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VC Fundamentals: LTV / CAC Ratio

Posted by Eric M. Leander | Feb 06, 2024 | 0 Comments

During pessimistic market conditions (e.g. market downturn / epic failures of venture-backed companies) you can expect the venture market to shift and the fundraising process to become more difficult for entrepreneurs.  Concomitantly, you can also expect investors to return their focus on the “fundamentals” of startup businesses; VCs look hard at burn and unit economics to ensure that their investments can weather leaner conditions.

Two important unit-economics metrics, customer-lifetime-value ("LTV" or "CLV") and customer-acquisition-cost ("CAC"), can often derail the unsuspecting (or unprepared) entrepreneur. These two metrics are a foundation of unit-economics (the amount a company earns or loses on each sale), and tend to be critical in in investment decisions at the venture stage.  While seemingly straightforward at a high level, there is a great deal of nuance in determining appropriate CACs & LTVs for a given enterprise.


LTV is slightly less intuitive than CAC. Lifetime value is essentially how much gross profit you expect an average customer to generate over the course of their relationship with you. On one end of the spectrum, this is incredibly straightforward: for a wedding planner, the LTV of a customer is the gross margin you make when you plan their (hopefully) once-in-a-lifetime wedding. You don't have to look any further than the wedding because the relationship between the planner and the customer ends there. On the opposite end of the spectrum, Netflix's LTV for a subscription customer is also relatively easy to calculate. Figure out how many months the average customer stays subscribed and multiply it by the average revenue per month and the gross margin %.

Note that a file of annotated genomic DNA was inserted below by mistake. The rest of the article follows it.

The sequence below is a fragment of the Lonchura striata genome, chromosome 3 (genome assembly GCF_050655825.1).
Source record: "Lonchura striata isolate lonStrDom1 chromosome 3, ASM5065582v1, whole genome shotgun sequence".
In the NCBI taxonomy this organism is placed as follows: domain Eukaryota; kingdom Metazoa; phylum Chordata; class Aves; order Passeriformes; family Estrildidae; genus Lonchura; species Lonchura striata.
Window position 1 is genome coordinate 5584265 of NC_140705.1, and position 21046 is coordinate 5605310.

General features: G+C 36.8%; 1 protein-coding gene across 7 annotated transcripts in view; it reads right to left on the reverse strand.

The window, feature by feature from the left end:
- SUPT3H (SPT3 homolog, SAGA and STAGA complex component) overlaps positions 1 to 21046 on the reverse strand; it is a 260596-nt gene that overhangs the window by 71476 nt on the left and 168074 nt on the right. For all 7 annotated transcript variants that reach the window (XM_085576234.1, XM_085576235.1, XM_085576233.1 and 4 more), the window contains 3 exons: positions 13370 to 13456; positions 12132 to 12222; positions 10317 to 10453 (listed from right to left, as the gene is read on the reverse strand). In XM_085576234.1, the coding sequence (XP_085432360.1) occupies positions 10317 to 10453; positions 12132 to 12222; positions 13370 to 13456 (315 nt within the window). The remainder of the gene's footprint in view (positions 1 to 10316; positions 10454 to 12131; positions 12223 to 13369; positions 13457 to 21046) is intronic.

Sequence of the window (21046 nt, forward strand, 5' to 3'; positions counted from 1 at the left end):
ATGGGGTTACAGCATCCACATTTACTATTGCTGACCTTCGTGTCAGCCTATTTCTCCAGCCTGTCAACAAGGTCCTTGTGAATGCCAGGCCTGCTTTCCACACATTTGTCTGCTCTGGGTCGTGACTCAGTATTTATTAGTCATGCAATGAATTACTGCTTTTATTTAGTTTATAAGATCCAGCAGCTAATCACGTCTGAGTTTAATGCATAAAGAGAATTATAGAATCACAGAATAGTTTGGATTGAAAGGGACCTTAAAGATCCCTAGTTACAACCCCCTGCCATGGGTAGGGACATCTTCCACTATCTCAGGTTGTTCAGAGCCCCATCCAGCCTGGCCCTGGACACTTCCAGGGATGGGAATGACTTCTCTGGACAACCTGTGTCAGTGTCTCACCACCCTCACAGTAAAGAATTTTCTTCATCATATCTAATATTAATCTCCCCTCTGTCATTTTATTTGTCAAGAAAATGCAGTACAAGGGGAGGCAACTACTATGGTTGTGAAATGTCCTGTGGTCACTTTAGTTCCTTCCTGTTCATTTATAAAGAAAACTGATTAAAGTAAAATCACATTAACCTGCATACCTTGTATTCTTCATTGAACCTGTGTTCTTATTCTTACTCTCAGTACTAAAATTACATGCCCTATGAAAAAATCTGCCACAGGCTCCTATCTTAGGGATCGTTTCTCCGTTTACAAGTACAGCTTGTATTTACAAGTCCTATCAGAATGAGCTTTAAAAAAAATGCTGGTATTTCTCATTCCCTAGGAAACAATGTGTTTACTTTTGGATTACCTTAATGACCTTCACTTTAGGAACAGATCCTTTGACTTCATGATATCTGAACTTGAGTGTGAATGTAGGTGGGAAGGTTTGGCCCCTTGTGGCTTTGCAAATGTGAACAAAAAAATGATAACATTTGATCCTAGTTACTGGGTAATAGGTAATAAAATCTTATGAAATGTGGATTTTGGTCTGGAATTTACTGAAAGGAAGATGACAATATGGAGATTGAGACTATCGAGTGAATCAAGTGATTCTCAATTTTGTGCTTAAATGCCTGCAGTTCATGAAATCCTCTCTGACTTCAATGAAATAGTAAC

For early stage start-ups that may not have a long enough history to know how long customers stay active this becomes tougher: how do you calculate LTV for an SMB business that's only been operating for six (6) months and doesn't have a single standard contract or the dress shop that doesn't know which customers will come back next season?

For B2B companies: To calculate customer lifetime with relatively little data or in a rapidly changing environment, you can leverage churn to estimate how long you expect your customers to be active on average. There are two types of churn, “label or brand churn” and “revenue churn”. Label/brand churn is the percentage of customers you lose in a given month, revenue churn is the percentage of revenue you lose when customers leave. To calculate lifetime we care about customer churn which is simply the number of customers you lose over a period of time divided by the number of customers you started the period with. To turn customer churn into lifetime, simply take the inverse of the churn. Say, for instance, that your monthly customer churn is three percent (3%).

1/0.03 is 33: your average customer lifetime is 33 months, or just under 3 years.